In a 2019 study “Regulatory Challenges in Sub-Saharan Africa and Marketing Malpractices of “Big” Tobacco,” the implications of the marketing activities undertaken by tobacco companies in Sub-Saharan Africa (SSA) and especially as it pertains to vulnerable groups such as children was highlighted. Using illustrative cases of two SSA countries — notably Malawi and Nigeria — with disparate economic sizes were interrogated. The authors posited that the marketing practices of tobacco giants (i.e., Big Tobacco), exploiting the weak regulatory environment in SSA, is worthy of scholarly and policy attention. The chapter focuses primarily on the promotion element of the traditional marketing-mix (which also includes the production and its packaging and branding attributes, pricing strategies, and distribution/place elements) as well as the public policy implications of these. It also touches upon some of the institutional elements that handicaps governments from undertaking necessary corrective measures/action such as in the case of Malawi where tobacco accounts for a substantial part of the country’s GDP.

In an earlier study in 2016 entitled “Consumer Protection in Sub-Saharan Africa: An Exploration of “Big Tobacco” Marketing Practices”, these same authors had added a third SSA country, i.e., Mauritius, to the sample, comparing the regulatory experiences and implications for consumer protection in these countries and especially in the case of vulnerable groups such as children. By highlighting the marketing practices of global tobacco giants exploiting the weak regulatory environment in SSA, notably Malawi, Mauritius, and Nigeria. The choice of countries is based on a BBC (British Broadcasting Corporation) documentary, which highlighted the marketing practices of Big Tobacco in these countries.


(a) Drawing from the above, comment on the availability of “single sticks” of cigarette and the non-adoption of plain packaging in sub-Saharan Africa. (10 marks).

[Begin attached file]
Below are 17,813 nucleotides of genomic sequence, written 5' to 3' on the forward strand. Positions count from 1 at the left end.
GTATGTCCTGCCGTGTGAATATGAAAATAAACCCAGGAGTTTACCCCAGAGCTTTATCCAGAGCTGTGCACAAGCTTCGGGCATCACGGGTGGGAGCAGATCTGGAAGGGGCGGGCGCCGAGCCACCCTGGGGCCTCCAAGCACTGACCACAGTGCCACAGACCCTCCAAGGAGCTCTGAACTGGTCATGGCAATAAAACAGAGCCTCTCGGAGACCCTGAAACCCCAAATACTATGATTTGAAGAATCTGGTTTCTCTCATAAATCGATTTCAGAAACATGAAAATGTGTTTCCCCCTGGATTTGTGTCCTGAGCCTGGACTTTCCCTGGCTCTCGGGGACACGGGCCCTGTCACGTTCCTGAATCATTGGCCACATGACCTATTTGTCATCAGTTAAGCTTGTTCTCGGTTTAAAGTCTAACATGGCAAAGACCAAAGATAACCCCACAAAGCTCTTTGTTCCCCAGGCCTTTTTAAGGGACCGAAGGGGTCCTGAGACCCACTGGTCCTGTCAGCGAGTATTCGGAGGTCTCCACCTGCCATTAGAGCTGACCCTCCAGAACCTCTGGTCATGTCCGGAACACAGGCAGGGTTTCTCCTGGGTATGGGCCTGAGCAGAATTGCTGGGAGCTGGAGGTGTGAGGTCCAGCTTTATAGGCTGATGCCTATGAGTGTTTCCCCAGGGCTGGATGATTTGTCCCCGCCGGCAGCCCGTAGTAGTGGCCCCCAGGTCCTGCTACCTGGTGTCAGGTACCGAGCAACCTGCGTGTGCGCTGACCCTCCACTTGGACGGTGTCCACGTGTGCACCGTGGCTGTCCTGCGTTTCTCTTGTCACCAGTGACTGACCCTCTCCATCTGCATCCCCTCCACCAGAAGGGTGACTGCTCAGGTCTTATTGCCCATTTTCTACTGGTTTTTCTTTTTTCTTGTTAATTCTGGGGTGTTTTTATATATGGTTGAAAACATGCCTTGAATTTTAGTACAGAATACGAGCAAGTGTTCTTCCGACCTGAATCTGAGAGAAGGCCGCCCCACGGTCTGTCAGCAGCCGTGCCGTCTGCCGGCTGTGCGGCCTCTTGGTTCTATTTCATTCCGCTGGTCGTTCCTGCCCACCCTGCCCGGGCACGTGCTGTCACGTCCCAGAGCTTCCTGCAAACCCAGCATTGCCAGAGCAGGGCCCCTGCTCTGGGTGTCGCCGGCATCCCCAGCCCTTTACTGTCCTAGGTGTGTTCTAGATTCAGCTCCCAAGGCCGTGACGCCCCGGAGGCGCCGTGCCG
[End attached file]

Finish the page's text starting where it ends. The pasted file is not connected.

(b) Which of these tobacco marketing practices is more prominent in Rwanda, and what are the policy implications?(10 marks).


Having completed the exam, and in the course of putting this article together, I came across some interesting articles. For example, the 2018 article “Cigarette prices in eight sub-Saharan African countries in 2018: a cross-sectional analysis” by Kiara Chang, Emily Mayne, Anthony A Laverty, Israel Agaku, Filippos T Filippidis — covering eight sub-Saharan African countries (Botswana, Ethiopia, Lesotho, Namibia, Nigeria, South Africa, Zambia and Zimbabwe). That study concluded thus:

Our findings showed a large variation in cigarette price differential of eight sub-Saharan African countries studied. There was also a wide availability of single cigarettes in countries where their sale is prohibited. Strengthened implementation of tobacco control measures are urgently needed in these sub-Saharan African countries to counteract the increasing penetration of tobacco industry and its potential health consequences.”

Finally, an earlier 2017 article, “Threats, bullying, lawsuits: tobacco industry’s dirty war for the African market,” published in the UK Guardian described Tobacco as “A Deadly Business.” The link to that article by Sarah Boseley in Nairobi around this time five years ago (12 July 2017), can be accessed at “The tobacco industry’s march on Africa — video explainer | Global | The Guardian.”

That’s it … I’m off to marking — let’s see what they have to say.



Nnamdi O. Madichie

Nnamdi O. Madichie, PhD. Fellow of the Chartered Institute of Marketing (FCIM); Research Fellow Bloomsbury Institute London .